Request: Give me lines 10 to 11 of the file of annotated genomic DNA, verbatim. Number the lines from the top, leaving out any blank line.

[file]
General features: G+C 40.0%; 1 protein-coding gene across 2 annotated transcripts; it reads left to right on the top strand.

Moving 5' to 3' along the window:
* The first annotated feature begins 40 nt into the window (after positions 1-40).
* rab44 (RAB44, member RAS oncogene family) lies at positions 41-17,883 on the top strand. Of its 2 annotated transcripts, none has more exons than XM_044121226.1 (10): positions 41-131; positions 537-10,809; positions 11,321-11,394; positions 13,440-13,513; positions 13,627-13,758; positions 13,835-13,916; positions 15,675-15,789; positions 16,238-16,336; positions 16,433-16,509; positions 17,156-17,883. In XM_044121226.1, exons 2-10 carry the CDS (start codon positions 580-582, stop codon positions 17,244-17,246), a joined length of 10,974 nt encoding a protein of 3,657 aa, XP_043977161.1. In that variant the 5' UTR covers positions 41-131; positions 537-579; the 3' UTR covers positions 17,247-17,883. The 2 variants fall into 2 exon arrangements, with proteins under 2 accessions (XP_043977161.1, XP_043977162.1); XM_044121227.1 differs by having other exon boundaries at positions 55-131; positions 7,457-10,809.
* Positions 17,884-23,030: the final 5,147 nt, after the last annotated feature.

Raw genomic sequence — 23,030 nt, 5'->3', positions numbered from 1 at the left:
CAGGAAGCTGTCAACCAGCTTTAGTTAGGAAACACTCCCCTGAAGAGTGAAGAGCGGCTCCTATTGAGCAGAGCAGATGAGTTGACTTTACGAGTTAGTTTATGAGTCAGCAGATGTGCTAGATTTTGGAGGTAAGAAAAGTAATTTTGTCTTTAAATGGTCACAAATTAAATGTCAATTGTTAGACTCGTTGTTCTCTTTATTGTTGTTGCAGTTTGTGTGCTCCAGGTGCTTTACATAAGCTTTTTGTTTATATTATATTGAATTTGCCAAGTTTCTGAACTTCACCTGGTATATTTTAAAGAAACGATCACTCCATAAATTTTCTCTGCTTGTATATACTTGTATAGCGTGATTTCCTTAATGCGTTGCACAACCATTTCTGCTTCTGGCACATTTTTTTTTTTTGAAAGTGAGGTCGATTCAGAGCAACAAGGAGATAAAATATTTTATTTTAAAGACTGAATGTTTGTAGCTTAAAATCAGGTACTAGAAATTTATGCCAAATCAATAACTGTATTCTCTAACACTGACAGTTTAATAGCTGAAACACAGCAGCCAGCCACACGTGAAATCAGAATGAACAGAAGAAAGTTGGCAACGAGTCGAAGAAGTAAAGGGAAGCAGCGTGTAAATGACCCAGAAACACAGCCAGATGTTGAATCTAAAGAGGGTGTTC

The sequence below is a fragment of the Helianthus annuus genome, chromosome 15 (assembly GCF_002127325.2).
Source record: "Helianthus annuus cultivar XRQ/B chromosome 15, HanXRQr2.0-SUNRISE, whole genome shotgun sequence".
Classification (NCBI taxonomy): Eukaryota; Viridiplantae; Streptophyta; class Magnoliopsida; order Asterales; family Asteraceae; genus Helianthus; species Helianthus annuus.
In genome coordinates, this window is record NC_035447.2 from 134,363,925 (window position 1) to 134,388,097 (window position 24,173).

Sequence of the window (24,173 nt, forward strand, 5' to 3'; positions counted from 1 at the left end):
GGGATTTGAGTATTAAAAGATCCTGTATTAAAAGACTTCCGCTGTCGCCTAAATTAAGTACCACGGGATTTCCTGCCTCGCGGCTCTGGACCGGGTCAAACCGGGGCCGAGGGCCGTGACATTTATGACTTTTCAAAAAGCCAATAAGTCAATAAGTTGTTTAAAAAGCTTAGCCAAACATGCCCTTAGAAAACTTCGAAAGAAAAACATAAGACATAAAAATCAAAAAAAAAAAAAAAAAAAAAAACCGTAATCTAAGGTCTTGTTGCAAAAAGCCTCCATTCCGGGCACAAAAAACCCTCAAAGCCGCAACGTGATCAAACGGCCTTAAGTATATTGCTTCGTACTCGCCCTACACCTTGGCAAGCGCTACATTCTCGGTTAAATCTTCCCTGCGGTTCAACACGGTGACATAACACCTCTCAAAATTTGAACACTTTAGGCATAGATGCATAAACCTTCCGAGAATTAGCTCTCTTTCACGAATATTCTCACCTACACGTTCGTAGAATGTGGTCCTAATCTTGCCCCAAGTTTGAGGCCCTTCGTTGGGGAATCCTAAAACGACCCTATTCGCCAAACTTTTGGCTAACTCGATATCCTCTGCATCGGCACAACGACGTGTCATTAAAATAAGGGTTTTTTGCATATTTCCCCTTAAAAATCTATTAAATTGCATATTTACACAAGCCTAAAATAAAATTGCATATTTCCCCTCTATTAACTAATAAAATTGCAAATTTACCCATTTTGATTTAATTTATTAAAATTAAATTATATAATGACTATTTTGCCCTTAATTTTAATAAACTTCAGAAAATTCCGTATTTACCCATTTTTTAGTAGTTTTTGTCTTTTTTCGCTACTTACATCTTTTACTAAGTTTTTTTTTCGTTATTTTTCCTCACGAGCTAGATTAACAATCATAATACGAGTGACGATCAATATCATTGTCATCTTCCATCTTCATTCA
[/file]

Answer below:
Classification (NCBI taxonomy): Eukaryota; Viridiplantae; Streptophyta; class Magnoliopsida; order Asterales; family Asteraceae; genus Helianthus; species Helianthus annuus.
In genome coordinates, this window is record NC_035447.2 from 134,363,925 (window position 1) to 134,388,097 (window position 24,173).